The giant bite of a new raptorial sperm whale from the Miocene epoch of Peru

  title={The giant bite of a new raptorial sperm whale from the Miocene epoch of Peru},
  author={Olivier Lambert and Giovanni Bianucci and Klaas Post and Christian de Muizon and Rodolfo Salas-Gismondi and Mario Urbina and Jelle W. F. Reumer},
The modern giant sperm whale Physeter macrocephalus, one of the largest known predators, preys upon cephalopods at great depths. Lacking a functional upper dentition, it relies on suction for catching its prey; in contrast, several smaller Miocene sperm whales (Physeteroidea) have been interpreted as raptorial (versus suction) feeders, analogous to the modern killer whale Orcinus orca. Whereas very large physeteroid teeth have been discovered in various Miocene localities, associated diagnostic… 
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A new genus and species of physeteroid is described and phylogenetic analysis recovers R. valenciae as one of the earliest branching stem physeteroids, interpreted as part of a mechanism leading to the loss of apical and subapical upper teeth in sperm whales during the Miocene.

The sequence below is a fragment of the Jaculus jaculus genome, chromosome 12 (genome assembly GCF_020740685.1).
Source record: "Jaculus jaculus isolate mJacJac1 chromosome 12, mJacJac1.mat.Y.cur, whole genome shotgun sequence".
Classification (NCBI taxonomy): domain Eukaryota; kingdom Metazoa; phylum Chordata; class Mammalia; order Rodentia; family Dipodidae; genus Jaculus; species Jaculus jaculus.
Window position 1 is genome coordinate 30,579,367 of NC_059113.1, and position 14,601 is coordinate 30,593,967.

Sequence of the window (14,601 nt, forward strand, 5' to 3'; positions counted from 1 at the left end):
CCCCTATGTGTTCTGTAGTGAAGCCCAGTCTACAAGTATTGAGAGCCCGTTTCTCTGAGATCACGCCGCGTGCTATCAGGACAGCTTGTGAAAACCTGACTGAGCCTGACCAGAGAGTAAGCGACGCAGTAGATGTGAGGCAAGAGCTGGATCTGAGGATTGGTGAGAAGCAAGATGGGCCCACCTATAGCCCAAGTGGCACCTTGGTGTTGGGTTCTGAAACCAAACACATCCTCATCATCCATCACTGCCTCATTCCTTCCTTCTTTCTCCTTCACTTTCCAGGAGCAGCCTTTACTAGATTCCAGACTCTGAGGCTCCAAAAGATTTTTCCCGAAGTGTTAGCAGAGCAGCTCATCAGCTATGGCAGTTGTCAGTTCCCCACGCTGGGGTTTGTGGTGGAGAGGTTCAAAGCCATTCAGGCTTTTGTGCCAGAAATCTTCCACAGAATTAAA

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A phylogenetic analysis based on 53 characters and 21 physeteroid species confirms the monophyly of Acrophyseter and groups this genus with the larger, middle to late Miocene macroraptorial stem physeteroids Brygmophyseter and Zygophyseter.
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ABSTRACT In contrast to the suction-feeding, predominantly teuthophagous extant sperm whale, several Miocene physeteroids display proportionally larger teeth, deeply embedded in both upper and lower
Scaphokogia totajpe, sp. nov., a New Bulky-Faced Pygmy Sperm Whale (Kogiidae) from the Late Miocene of Peru
The cranial morphology of Scaphokogia totajpe indicates that the extent of the nasal complex was greater than in modern kogiids, and highlights a late Miocene diversity peak for sperm whales in the global oceans, before the Pliocene odontocete turnover.
The most basal beaked whale Ninoziphius platyrostris Muizon, 1983: clues on the evolutionary history of the family Ziphiidae (Cetacea: Odontoceti)